Hate is a strong word, but you hear of people all the time that have to get up every day and travel to a job that they don’t enjoy. I did not really enjoy my first paying job too much either and carried on for two years until other circumstances inspired me to look for something else. That is when I landed my first dream job as a nature lover. It is also part of the reason why I finally got around to starting this blog.
For any nature lover, landing a job that allows you to spend more time in nature is the perfect match. For me, this job was as a journalist for a publication that reported on the happenings within all of the South African National Parks (SANParks) – the SANParks Times. The organisation is the custodian of a number of South African national parks. I worked for a media company, and we did the publication for them.
What did the job entail?
Simplified, the job entitled reporting on the happenings in all of the South African National Parks. We had to visit all of the parks once a year to ensure our quarterly publication was filled to the brim with good, original content. During a two-day visit, you would spend plenty of time having meetings with the people working on the ground in these parks, the true nature conservationists. I got to visit projects taking place in the parks behind the scenes. I also got to spend some free time doing what people on holiday do, though this was a small part of the work.
Friends often joked I was always on holiday, which was of course not the case. It was hard work. Get up before sunrise for photos. Meet with people. Visit projects in the field. Take photos of everything for stock purposes. A kudu in one park is not the same as a kudu in another park. The vegetation varies across different regions in South Africa, and the experts would quickly point out inaccuracies if you used the wrong photo. If there was an hour or two free by the end of the day, this would be time for a game drive.
Naturally, the work also encouraged me to think on my feet. Unplanned field visits to researchers and work teams required quick thinking as there was no time to prepare for the interview beforehand. I often had to make up questions on the spot. People spending a lot of time outdoors generally had great fitness levels, so having to walk and keep up required moderate fitness levels – probably never a bad thing, right?
Disadvantages of the job
There were naturally disadvantages to the job if one could call it that. I spent a lot of time travelling on my own, without the love of my life. It oftentimes required driving to remote locations with little cell phone reception, though this did not really bother me. We grow up being savvy and aware of safety in South Africa. The articles reporting on the crime in South Africa is bad for business, but if you know how to act and how to keep safe, you should not run into trouble when you visit this beautiful country. Travelling alone did not really bother me. It was work, and I loved my job. The only times when I really wanted someone special with me was on Friday afternoons when families arrived. People often asked why I travel on my own.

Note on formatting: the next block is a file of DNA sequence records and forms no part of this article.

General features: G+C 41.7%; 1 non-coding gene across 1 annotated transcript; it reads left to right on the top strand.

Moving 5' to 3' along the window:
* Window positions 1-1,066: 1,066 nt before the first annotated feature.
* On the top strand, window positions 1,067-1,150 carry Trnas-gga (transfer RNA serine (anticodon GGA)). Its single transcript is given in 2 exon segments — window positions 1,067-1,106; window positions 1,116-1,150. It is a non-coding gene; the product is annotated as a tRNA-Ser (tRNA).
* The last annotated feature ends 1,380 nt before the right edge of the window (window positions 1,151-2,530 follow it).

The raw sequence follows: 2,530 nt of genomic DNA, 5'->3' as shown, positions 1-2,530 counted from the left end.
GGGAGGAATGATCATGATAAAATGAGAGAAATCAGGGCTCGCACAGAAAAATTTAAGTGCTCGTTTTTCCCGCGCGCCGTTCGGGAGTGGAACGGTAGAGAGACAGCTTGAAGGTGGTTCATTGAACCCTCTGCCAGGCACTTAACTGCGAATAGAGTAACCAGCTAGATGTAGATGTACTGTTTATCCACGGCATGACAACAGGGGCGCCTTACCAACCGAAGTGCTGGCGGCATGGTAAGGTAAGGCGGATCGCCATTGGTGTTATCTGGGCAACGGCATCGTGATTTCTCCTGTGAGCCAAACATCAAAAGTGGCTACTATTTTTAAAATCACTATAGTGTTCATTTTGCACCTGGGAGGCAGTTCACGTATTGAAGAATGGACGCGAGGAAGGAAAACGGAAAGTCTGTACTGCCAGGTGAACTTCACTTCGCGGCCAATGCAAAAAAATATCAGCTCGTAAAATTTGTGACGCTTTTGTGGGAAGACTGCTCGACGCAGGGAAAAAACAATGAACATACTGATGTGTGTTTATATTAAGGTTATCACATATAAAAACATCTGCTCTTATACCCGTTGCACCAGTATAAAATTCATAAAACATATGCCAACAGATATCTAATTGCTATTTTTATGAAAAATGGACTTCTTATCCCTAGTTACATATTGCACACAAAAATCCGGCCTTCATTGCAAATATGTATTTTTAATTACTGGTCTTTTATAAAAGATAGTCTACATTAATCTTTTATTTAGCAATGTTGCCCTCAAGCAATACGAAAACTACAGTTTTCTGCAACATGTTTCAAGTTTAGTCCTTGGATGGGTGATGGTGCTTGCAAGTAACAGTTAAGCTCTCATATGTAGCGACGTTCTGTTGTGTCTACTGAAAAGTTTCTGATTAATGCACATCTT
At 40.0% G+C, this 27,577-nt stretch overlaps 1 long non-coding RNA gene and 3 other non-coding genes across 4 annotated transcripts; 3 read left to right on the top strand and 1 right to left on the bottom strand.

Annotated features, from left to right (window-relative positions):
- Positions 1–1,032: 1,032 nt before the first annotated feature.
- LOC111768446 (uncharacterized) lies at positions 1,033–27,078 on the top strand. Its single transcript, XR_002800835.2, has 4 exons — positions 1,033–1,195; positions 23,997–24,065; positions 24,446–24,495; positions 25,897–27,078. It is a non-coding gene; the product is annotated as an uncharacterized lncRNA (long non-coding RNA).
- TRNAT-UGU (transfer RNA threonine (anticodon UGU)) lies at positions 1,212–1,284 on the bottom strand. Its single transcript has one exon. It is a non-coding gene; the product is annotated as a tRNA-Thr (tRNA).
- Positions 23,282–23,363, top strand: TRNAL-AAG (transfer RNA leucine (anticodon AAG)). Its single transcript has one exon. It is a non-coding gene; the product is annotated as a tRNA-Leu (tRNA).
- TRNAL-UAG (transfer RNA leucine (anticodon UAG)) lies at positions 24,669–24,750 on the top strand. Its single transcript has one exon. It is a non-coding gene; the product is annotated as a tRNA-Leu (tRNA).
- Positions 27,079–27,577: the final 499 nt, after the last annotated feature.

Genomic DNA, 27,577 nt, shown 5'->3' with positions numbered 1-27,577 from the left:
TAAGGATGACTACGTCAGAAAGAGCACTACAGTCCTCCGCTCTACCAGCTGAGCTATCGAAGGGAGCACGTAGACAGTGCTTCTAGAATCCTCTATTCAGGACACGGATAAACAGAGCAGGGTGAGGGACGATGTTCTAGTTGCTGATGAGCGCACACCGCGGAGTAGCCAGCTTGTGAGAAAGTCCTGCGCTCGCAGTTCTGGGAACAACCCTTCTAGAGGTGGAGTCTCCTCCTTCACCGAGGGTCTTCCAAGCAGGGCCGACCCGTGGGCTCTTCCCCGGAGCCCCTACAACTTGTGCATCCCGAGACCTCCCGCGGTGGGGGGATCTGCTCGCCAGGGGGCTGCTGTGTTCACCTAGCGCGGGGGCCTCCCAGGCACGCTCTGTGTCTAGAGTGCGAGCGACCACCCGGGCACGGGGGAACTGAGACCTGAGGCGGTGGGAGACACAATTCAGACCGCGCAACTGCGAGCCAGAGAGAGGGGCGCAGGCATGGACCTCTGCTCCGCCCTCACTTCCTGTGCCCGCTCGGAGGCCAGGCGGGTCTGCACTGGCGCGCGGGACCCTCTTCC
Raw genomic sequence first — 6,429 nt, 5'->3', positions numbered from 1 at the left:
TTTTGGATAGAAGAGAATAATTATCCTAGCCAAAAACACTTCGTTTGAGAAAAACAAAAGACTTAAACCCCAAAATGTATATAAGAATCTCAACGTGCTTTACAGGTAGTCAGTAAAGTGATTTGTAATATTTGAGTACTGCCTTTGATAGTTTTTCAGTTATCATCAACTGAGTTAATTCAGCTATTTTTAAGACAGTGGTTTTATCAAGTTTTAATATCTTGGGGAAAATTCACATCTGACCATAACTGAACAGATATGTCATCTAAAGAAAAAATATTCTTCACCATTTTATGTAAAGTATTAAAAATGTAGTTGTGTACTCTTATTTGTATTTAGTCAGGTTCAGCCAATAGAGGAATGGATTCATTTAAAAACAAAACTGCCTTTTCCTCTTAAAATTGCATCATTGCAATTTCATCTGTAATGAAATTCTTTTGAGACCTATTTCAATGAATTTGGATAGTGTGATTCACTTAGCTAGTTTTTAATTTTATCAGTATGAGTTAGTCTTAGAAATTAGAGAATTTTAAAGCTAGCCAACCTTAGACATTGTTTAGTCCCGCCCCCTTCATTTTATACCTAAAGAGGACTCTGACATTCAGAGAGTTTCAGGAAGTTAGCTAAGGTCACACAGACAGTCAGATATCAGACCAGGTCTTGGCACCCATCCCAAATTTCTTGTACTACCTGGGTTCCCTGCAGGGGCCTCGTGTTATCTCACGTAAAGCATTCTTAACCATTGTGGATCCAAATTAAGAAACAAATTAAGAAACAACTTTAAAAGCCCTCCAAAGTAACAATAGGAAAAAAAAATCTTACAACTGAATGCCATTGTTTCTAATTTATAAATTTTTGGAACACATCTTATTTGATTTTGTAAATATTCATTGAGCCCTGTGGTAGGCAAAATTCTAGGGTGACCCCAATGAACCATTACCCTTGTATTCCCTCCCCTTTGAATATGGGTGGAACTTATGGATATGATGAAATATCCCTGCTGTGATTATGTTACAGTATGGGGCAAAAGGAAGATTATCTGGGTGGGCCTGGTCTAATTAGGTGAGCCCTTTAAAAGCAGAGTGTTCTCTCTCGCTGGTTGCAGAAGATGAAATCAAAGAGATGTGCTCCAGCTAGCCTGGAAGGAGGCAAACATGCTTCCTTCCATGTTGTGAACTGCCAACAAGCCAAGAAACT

Advantages of the job
There are plenty of advantages when working as a conservation journalist. I once was one of the biggest introverts I knew and never spoke to anyone unless they spoke to me, so choosing journalism as a career was the best way to break this chain. Of course, my love for nature and photography got amplified even more. I got to see the beauty of South Africa, and travel to places many have never even heard of before. I became an ‘expert’ and my friends would ask me where to go to see certain things.
A braai (barbeque for the Americans) is brilliant, but a braai in the bush is just so much better. So on trips, I would braai as much as possible and come up with creative ways to do simple things. I have even fried a few eggs on the braai by creating a little pan out of foil. If I am travelling for five days, I would probably make something not involving the braai on one of those occasions.
During my job as a journalist for SANParks Times, I got to visit every single South African National Park. It took me a while to get to all of them. Between my editor and I, we shared the parks. We visited them once a year. Every park comes with its unique feature. They are all proclaimed for a reason. Every single park definitely warrants a separate blog post, so keep an eye out for this.
Unfortunately, after a run of five years, the project came to an end in 2018. I then became part of another project – a publication called the Safari News. We pretty much did something similar but focused on so much more than just the South African national parks. As a result, I still continued travelling from time to time, and still had the opportunity to discover the beauty of Southern Africa. Unfortunately, Covid-19 hit the world in 2020, and lockdowns and travel restrictions caused plenty of job losses in South Africa. I decided that this will not hold me back. I will continue spreading the word of conservation and share the beauty of South Africa through my blog.
Work in conservation
Working in an office cubicle is not for everyone. There are so many different work options for nature lovers, but keep in mind that the salary is not always the highest. However, your quality of life will certainly be better working in the fresh air than fluorescent light. Let’s have a look at some of the options.
- Conservation scientist
- Game ranger
Do you currently work in nature? What do you do for a living? Feel free to drop a comment and tell us what you do, and why you love your job.
Remember to sign up for my monthly newsletter and stay up to date with exciting conservation projects run by various organisations and destinations. Simply fill in the form below!